When Chris reviewed Marvin for iOS recently, I recalled that I myself own this app. I had not fired up Marvin in ages because I use the cross-device syncing features of the Kindle app very heavily. But recently, I acquired some art-themed ePub books that are very graphics-heavy and exceed the size limit for the send-to-kindle app. I have parked these in iBooks. But Chris had me wondering if Marvin might be a better choice.
What intrigued me about his Marvin review was the Dropbox link-up feature. To load these ePubs into iBooks, I have to remember I have them, open up the Dropbox app, search for the books, wait for Dropbox to load, then export the books to iBooks and wait for that to finish. Marvin makes this process much, much easier. Once I used the Dropbox button to activate the feature and sign into the app, it only took a minute for Marvin to populate a list of all my ePub titles. I sorted the list by ‘recently added’ and all the new art books came up on top.
My one delay was that Marvin seems to only let you load one book at a time; it didn’t queue them up like the Kindle app does. So I had to wait for a 40MB book to load, then go onto the next one. I couldn’t keep browsing while I was waiting for the book. That was a small inconvenience given the usefulness of the Dropbox link-up feature.
I also found that all the junk files my old Mac had created in the bowels of my Calibre library were showing up in the ePub file list too. I had used an auto-script to clean those off when I got the Windows computer, but I guess some of them were hidden or invisible files and so didn’t get scrubbed. I don’t really relish having to go into thousands of Calibre directories one by one to delete these, but I guess it will have to be done. I wish Marvin was a little more discriminatory in what it considered an ePub. If my computer can hide these, why can’t Marvin?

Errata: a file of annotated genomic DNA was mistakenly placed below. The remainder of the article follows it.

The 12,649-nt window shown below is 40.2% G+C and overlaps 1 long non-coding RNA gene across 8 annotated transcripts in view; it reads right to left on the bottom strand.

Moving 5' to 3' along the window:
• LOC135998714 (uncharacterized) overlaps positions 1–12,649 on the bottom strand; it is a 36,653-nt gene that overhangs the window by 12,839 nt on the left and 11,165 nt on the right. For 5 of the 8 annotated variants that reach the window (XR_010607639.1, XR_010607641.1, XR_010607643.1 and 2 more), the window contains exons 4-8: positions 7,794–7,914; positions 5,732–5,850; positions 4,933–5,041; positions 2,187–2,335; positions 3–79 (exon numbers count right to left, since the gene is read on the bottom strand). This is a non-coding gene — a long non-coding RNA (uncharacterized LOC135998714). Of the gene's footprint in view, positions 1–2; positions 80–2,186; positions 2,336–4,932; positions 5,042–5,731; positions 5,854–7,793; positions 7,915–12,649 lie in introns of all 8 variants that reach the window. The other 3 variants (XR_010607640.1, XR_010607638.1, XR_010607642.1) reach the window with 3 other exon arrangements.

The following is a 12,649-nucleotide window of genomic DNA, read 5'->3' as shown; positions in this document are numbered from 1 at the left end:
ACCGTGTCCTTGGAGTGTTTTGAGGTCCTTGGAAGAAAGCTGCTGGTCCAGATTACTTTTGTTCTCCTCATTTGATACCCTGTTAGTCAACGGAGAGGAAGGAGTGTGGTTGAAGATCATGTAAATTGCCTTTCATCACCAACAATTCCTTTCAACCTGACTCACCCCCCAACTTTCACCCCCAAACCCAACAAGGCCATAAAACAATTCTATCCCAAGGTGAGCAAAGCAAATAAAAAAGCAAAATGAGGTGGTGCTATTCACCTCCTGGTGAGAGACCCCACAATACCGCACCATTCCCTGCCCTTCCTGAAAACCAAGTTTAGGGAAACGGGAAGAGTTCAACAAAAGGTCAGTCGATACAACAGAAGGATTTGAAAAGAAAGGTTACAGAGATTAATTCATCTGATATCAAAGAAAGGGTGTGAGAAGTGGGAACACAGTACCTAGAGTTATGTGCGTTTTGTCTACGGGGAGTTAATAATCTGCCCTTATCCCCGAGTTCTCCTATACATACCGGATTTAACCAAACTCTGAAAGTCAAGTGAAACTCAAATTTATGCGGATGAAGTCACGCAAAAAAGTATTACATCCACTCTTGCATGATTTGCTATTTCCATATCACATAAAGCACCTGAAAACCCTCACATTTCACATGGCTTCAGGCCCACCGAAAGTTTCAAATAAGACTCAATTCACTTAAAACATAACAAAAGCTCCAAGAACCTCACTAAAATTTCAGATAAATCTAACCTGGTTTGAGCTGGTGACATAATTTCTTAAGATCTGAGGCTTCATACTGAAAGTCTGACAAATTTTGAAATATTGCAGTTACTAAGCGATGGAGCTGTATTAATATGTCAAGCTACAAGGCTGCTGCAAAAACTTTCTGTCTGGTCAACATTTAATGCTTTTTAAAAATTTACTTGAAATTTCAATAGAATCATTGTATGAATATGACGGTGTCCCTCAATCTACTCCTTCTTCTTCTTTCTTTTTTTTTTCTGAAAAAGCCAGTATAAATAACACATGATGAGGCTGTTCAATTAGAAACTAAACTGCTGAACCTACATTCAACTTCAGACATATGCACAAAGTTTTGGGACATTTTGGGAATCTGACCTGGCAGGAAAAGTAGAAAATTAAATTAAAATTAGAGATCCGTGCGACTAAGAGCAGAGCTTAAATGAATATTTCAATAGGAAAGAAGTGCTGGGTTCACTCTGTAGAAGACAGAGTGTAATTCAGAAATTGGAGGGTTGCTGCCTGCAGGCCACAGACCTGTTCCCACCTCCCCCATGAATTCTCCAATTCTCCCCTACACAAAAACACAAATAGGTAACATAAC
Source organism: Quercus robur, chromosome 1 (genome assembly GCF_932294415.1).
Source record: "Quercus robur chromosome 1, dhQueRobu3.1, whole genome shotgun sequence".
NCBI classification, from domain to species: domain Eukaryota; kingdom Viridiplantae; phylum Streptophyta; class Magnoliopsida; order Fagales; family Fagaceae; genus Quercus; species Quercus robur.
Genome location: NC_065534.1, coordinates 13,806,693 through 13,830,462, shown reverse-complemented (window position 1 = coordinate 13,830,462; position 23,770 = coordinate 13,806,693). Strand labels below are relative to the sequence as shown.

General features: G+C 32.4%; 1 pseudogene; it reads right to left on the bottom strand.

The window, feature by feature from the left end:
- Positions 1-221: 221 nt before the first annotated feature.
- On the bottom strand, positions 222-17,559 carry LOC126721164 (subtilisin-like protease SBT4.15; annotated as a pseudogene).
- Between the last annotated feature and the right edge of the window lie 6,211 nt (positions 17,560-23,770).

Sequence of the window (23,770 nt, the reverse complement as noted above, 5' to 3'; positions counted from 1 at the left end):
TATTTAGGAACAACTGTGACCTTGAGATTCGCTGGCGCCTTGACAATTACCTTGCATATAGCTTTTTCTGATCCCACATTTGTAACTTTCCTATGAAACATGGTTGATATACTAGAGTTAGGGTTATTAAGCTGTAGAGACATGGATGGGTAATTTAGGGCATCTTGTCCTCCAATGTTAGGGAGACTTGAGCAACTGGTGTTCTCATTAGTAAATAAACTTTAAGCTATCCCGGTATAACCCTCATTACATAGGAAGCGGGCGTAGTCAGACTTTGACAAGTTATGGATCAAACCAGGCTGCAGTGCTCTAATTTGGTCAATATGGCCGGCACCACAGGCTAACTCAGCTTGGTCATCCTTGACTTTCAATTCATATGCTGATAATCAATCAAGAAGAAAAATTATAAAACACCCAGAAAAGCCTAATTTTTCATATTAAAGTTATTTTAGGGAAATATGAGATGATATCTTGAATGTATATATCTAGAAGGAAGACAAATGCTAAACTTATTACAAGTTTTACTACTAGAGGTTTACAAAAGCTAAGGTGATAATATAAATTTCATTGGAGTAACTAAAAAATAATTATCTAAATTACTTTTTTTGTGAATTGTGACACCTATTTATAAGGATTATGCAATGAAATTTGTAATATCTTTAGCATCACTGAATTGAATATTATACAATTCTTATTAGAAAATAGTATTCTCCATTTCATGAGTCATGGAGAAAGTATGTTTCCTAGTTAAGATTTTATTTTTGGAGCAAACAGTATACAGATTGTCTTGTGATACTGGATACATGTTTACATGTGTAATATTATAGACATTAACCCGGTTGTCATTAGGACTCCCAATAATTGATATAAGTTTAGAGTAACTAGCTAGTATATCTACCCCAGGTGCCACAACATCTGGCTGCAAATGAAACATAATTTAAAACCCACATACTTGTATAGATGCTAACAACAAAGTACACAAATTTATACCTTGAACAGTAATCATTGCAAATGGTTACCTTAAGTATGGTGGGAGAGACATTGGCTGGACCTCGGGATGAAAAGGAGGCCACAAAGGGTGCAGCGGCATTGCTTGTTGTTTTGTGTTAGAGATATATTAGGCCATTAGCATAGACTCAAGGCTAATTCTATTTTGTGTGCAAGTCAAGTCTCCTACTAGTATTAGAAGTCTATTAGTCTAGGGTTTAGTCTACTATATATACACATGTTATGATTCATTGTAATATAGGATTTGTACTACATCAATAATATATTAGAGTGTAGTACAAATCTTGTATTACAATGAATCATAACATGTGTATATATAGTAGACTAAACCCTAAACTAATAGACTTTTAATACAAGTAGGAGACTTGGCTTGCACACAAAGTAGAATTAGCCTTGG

No game-changer over iBooks, but Dropbox feature stands out
From a reading standpoint, I didn’t find Marvin to be a game-changer over iBooks. I recognize that it has more refined formatting controls, but I barely changed anything myself. I am not that picky. I find reading in most e-book apps to be pretty much the same, and it’s only the extra features I care about. For me, the killer reason to use Kindle is the syncing amongst my e-ink, iPad, mini tablet and phone. For Marvin, it’s the Dropbox link-up. Absent these little benefits, they are all the same to me.
I am happy I tried Marvin again. I still will keep iBooks around because it can read PDF as well. But Marvin does have its uses.